#ukulelesongFriday Bumping up and Down in My Little Red Wagon/All the Small Things mashup

bumping 2

I’ve always really liked Raffi’s “Bumping up and Down in my Little Red Wagon.” It’s a simple two-chord song, and the kids love doing the motions with the bumping, the hammering and all that.

The problem for me was that I’ve been doing it for a few years, and I had grown a little bored with it. Also, it’s not really as long as the other songs I usually do, so it didn’t eat up as much of my story time as I wanted. Eventually, it fell out of my song rotation. There was always a song I hadn’t done in a while that I wanted to do more.

Well, I was singing it to my 18 month old daughter the other day, while getting her dressed, but I had Blink 182’s “All the Small Things” stuck in my head. After the first verse of “Bumping”, I went right into “Na na na na na na na na na.” I kind of liked the way the songs fit together, so I played around with it, and now I have a fresh new version of it for story time. It’s a little longer now, and I’m having fun playing it. From my experience, when I’m having more fun, the kids enjoy it more as well.

Of course, if you don’t like the Blink 182 stuff I added, you can still use the chords for just the verses. It’s a great song, either way.

Ok, for those of you who have never seen it done before, during the “bumping” verse, the kids bump up and down. During the “one wheel’s off” verse, they lean one way, and then the other, and during the “hammer” verse, they make a hammering motion. It’s pretty simple.

Here’s the video. We had to get it done in one take, so it’s kinda rough, but we’re in the middle of moving. Things are crazy around here.

Here are the chords:

G
Bumping up and down in my little red wagon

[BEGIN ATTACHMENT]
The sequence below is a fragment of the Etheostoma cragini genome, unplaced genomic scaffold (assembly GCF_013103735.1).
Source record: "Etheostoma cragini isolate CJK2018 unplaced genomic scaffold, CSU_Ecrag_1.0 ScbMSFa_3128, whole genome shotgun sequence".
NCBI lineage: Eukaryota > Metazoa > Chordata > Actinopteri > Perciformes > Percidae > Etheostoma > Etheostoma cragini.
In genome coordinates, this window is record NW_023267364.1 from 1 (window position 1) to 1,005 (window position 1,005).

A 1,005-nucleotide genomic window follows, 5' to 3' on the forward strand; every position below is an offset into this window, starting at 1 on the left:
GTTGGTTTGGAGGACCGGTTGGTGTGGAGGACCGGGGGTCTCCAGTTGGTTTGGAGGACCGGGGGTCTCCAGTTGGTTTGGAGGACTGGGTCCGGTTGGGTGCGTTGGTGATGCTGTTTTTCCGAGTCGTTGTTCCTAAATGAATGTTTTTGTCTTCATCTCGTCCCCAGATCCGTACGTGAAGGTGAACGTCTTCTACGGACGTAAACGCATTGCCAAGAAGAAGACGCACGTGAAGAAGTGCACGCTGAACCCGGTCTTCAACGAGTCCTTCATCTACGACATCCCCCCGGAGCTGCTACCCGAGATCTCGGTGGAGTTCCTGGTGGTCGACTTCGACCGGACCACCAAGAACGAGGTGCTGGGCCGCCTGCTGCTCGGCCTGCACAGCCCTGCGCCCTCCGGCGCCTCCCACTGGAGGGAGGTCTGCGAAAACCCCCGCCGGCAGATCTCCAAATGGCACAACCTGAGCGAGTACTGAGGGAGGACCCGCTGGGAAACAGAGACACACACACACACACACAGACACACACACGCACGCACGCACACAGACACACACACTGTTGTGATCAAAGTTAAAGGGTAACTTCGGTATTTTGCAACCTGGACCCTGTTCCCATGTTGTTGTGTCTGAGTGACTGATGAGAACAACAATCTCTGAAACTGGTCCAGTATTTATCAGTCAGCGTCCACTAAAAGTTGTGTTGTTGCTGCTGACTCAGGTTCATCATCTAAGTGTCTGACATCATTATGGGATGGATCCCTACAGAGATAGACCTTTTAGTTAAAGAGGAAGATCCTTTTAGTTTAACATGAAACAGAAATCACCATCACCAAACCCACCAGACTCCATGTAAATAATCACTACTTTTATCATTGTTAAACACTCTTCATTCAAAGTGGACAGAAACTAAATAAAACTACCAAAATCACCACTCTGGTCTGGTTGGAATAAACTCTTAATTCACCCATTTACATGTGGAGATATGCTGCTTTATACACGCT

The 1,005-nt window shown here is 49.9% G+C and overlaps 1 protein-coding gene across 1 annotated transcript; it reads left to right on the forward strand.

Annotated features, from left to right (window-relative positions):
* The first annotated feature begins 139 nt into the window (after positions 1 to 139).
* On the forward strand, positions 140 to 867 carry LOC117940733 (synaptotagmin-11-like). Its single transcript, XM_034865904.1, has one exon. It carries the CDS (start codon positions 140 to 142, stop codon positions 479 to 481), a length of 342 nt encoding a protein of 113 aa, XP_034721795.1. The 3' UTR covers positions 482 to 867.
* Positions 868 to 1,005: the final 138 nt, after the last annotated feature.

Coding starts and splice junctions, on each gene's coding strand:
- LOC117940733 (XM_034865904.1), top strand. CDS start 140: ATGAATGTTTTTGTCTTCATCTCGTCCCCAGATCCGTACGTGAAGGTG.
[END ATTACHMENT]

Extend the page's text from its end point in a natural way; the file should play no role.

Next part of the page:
D
Bumping up and down in my little red wagon
G
Bumping up and down in my little red wagon
D                             G
Won’t you by my darling

G
Na na na na na na na na
D                      C
Na na na na Na na na na
G
Na na na na na na na na
D                     C
Na na na na Na na na na

G C Em D X2

G
One wheel’s off and the axel’s broken
D
One wheel’s off and the axel’s broken
G
One wheel’s off and the axel’s broken
D                              G
Won’t you by my darling

G
Na na na na na na na na
D                      C
Na na na na Na na na na
G
Na na na na na na na na
D                       C
Na na na na Na na na na

G C Em D X2

G
Grandma’s gonna fix it with her hammer
D
Grandma’s gonna fix it with her hammer
G
Grandma’s gonna fix it with her hammer
D                             G
Won’t you by my darling

G
Na na na na na na na na
D                     C
Na na na na Na na na na
G
Na na na na na na na na
D                    C
Na na na na Na na na na

G C Em D X2

G
Bumping up and down in my little red wagon
D
Bumping up and down in my little red wagon
G
Bumping up and down in my little red wagon
D                             G
Won’t you by my darling

G
Na na na na na na na na
D                      C
Na na na na Na na na na
G
Na na na na na na na na
D                      C
Na na na na Na na na na

End on G

As always, guys, I hope someone out there can use this version for your story times. I know it’s not for everyone, but it fits what I like to do, so maybe it will work for someone else as well!

Conspiracy Theory: Is there a hidden message in these kids’ books?

Unintentionally, I was reading three different books about being sick to three different grades, recently.

There was BobNot Bob, which I was reading to 2nd grade

Bob1

Get Well, Good Knight, which was I reading to a class of three year olds

Get Well

and Pigs Make me Sneeze, which I was reading to kindergarten.

sneeze

I don’t know why I’ve never picked up on this before (All three of these books are really good, and I’ve read them all many times), but they all end exactly the same way.